In contrast, people with schizophrenia often have auditory hallucinations, hearing sounds (often voices) that are not there. These voices may even tell the affected person what to do, a phenomenon called command hallucinations.

Disorientation and Paranoia

Sleep deprivation can actually cause other symptoms that mimic mental illness, such as disorientation and paranoid thoughts. In fact, one study found that 2% of 350 people who were sleep-deprived for 112 hours experienced temporary conditions that were similar to acute paranoid schizophrenia.

The affected person may be confused about details related to time or location. The paranoia may lead to feelings of persecution. 

Recovery Sleep Ends Hallucinations 

Fortunately, these symptoms resolve when adequate sleep is obtained. So if you see something that isn’t there during a period of sleep deprivation, don't fret: it might simply be time to get some rest.

There is considerable evidence that just one night of adequate recovery sleep can be enough to reverse the various effects of sleep deprivation.

A Word From Verywell

If your symptoms persist despite getting adequate rest, consider speaking with your healthcare provider. In rare cases, further evaluation may prove necessary to get to the bottom of the problem.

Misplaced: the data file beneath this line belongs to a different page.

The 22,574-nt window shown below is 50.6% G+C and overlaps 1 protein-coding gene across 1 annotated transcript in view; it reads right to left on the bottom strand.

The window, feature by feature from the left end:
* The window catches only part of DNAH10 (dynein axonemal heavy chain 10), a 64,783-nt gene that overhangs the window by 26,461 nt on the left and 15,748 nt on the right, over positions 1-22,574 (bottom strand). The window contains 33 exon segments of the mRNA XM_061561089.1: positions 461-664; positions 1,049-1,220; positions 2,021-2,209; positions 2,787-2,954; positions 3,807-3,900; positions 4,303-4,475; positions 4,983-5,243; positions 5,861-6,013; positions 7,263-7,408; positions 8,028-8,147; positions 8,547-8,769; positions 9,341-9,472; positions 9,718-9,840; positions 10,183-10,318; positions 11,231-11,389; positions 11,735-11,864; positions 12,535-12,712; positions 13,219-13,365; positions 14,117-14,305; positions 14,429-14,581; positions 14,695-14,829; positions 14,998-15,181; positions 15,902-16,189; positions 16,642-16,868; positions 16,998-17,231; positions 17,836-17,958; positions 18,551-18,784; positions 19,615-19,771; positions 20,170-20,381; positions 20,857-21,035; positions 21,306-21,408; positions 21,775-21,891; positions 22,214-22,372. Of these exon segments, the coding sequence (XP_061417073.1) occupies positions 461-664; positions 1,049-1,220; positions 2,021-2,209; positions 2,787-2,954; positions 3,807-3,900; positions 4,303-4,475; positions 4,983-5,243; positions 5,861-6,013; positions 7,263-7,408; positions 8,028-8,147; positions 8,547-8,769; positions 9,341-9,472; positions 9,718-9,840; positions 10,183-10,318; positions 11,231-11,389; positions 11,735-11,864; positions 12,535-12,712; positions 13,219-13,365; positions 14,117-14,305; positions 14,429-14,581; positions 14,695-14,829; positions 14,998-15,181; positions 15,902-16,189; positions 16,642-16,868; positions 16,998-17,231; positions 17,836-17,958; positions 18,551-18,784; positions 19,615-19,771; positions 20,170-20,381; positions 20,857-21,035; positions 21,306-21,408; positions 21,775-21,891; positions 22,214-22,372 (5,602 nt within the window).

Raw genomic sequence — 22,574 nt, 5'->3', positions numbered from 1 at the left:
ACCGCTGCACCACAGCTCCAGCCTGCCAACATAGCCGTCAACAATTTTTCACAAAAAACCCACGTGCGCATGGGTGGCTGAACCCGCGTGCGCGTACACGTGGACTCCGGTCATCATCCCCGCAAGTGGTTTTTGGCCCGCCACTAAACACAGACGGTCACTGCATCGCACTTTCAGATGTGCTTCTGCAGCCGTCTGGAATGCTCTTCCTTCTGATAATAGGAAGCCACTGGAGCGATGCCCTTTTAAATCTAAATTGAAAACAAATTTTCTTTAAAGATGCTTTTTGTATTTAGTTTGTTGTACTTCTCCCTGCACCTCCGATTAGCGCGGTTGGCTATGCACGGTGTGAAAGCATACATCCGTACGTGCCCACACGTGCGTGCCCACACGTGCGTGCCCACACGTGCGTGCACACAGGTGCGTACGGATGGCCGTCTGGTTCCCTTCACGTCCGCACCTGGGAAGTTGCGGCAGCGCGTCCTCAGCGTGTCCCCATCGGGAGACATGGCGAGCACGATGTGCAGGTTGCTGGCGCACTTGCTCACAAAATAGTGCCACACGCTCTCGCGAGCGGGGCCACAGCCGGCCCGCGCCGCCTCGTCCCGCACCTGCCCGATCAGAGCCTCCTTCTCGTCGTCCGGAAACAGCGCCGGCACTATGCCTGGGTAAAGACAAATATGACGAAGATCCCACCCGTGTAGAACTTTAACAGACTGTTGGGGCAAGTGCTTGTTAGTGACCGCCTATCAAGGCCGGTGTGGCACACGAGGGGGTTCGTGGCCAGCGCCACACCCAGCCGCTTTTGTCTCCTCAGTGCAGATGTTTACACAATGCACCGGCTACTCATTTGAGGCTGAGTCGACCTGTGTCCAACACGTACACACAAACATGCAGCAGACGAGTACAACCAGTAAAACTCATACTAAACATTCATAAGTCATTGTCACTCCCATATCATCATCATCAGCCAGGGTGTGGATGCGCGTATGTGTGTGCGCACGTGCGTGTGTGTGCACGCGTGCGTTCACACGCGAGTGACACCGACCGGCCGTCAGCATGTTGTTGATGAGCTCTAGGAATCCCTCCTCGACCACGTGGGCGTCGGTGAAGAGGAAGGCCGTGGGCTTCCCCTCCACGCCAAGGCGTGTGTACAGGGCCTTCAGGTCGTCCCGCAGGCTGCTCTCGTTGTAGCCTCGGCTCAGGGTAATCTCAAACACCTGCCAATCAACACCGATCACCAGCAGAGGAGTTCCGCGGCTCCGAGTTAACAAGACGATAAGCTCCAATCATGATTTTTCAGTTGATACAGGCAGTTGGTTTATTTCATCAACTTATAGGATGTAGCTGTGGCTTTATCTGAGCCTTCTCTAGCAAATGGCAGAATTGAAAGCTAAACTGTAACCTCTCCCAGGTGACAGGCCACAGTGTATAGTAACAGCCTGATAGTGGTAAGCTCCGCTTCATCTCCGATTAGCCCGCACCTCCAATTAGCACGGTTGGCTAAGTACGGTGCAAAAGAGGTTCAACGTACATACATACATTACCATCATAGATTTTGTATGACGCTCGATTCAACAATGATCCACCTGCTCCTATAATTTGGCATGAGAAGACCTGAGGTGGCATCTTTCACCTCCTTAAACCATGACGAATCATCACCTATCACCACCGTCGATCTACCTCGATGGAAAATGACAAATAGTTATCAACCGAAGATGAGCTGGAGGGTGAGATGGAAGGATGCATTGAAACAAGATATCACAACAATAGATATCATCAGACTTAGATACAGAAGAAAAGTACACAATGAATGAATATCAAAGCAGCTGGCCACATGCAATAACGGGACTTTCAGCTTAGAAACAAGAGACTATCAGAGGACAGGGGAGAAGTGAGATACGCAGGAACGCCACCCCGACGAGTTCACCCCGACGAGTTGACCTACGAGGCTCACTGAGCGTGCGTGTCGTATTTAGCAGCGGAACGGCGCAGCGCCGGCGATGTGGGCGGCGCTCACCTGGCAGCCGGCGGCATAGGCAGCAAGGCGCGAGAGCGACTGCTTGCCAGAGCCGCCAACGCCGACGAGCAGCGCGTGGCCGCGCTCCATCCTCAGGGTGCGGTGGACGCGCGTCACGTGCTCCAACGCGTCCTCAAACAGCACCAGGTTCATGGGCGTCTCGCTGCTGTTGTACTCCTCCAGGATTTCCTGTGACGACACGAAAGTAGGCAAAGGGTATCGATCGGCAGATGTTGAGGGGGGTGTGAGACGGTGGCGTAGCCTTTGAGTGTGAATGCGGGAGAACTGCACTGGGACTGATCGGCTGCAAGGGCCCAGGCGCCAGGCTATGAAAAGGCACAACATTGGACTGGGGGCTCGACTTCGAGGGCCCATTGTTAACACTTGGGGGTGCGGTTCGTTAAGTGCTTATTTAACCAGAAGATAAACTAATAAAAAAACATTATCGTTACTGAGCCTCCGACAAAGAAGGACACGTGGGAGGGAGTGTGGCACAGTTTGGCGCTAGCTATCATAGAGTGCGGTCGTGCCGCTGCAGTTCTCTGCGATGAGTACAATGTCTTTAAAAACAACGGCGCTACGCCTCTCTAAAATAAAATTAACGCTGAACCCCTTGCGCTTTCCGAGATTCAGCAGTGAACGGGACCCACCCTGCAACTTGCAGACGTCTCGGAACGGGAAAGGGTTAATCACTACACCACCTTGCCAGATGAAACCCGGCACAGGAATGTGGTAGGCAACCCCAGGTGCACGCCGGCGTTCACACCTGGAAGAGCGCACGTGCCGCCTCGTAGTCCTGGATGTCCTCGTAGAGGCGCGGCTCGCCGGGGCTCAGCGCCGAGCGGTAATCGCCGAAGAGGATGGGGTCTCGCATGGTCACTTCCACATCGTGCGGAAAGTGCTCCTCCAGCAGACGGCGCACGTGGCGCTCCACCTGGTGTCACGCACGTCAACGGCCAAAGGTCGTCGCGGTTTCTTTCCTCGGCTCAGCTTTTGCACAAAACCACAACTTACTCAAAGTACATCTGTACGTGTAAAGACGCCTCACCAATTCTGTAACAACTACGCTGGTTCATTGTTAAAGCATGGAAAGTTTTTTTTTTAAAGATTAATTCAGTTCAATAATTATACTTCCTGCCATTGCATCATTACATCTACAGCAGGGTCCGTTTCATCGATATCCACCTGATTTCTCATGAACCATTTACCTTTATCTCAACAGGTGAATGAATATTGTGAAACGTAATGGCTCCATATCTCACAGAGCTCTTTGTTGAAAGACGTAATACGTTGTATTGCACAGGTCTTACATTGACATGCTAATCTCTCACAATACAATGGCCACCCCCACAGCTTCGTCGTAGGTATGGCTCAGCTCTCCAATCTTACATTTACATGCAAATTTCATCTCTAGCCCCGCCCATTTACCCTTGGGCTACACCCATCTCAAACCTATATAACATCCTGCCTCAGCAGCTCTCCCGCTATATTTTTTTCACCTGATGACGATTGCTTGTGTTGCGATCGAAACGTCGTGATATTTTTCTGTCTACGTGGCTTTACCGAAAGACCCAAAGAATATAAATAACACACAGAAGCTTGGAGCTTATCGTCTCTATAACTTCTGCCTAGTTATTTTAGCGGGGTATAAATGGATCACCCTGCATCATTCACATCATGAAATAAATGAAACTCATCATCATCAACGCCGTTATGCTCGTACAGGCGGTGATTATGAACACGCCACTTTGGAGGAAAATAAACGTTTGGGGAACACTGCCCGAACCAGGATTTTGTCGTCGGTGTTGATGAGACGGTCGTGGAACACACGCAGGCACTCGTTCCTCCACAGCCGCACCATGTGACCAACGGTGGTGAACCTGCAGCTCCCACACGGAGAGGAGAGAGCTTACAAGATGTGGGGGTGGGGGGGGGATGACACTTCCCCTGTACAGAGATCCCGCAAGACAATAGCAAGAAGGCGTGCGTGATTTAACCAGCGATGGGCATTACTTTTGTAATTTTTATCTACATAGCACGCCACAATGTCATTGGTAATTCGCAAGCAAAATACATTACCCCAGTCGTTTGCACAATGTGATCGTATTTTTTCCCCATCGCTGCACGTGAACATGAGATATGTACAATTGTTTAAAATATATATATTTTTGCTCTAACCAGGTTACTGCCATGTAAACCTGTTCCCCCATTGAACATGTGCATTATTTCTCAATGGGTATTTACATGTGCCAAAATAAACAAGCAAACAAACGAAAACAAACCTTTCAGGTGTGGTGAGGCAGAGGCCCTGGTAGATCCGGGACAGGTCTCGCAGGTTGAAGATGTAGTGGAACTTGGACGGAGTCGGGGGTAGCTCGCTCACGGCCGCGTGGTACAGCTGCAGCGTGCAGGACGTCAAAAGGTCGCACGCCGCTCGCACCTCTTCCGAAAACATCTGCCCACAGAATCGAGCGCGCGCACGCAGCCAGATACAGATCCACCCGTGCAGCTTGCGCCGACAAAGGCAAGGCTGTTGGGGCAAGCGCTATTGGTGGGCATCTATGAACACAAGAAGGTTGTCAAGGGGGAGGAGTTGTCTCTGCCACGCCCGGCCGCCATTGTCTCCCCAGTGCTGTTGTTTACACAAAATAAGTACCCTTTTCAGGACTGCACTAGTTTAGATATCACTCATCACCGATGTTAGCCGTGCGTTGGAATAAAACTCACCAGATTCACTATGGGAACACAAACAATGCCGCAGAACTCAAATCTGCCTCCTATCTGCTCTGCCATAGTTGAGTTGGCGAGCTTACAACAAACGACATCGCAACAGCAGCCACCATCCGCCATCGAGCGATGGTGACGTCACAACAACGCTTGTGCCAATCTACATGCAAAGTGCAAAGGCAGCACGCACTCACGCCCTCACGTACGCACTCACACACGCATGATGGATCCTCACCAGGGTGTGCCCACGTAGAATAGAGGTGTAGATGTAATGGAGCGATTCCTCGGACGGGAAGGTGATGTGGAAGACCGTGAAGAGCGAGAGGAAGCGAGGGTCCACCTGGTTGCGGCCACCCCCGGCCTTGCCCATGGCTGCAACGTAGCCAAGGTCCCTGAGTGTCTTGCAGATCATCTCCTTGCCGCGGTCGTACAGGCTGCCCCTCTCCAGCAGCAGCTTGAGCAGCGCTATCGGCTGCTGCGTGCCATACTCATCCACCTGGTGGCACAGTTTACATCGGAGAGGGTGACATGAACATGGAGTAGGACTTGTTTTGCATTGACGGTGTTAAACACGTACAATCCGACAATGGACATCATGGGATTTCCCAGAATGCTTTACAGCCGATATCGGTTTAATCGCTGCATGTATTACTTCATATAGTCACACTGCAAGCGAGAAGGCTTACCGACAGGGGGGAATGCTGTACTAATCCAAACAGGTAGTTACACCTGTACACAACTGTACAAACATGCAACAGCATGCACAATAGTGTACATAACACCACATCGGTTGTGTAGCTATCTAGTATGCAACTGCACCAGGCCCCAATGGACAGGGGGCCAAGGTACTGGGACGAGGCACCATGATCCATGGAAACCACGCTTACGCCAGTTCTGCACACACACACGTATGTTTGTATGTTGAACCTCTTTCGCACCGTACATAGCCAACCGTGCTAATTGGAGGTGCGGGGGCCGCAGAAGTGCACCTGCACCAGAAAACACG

Frequently Asked Questions

  • How many days of sleep deprivation does it take before someone experiences hallucinations?

    Some studies show that perceptual changes, such as hallucinations, begin after just one or two nights without sleep.

  • How quickly can you recover from sleep deprivation?

    It can take several days to recover from sleep deprivation. Even one hour of sleep deprivation can put someone in a sleep deficit for up to four days.

  • What are other symptoms of sleep deprivation?

    Aside from hallucinations, other symptoms of sleep deprivation include slower cognitive function, reduced attention span, memory lapses, and changes in mood.

Was this page helpful?
9 Sources
Verywell Health uses only high-quality sources, including peer-reviewed studies, to support the facts within our articles. Read our editorial process to learn more about how we fact-check and keep our content accurate, reliable, and trustworthy.
  1. John Hopkins Medicine. Hallucinations. Updated September 3, 2017.

  2. Columbia University Department of Neurology. Sleep deprivation.

  3. Harvard Medical School. Individual variations and the genetics of sleep. Updated December 18, 2007.

  4. Cleveland Clinic. Delayed sleep phase syndrome (DSPS) in children and adolescents. Updated May 15, 2013.

  5. Wu Tsa Neurosciences Institute Stanford University. Why do humans hallucinate on little sleep? Updated February 19, 2016.

  6. Stanford Center for Sleep Sciences and Medicine. Not quite enough: the consequences of sleep deprivation. Updated September 10, 2013.

  7. Waters F, Chiu V, Atkinson A, Blom JD. Severe sleep deprivation causes hallucinations and a gradual progression toward psychosis with increasing time awakeFront Psychiatry. 2018;9:303. doi:10.3389/fpsyt.2018.00303

  8. Kitamura S, Katayose Y, Nakazaki K, et al. Estimating individual optimal sleep duration and potential sleep debt. Sci Rep. 2016;6(1):35812. doi:10.1038/srep35812

  9. Sleep Foundation. Sleep deprivation. Updated June 24, 2021.

Additional Reading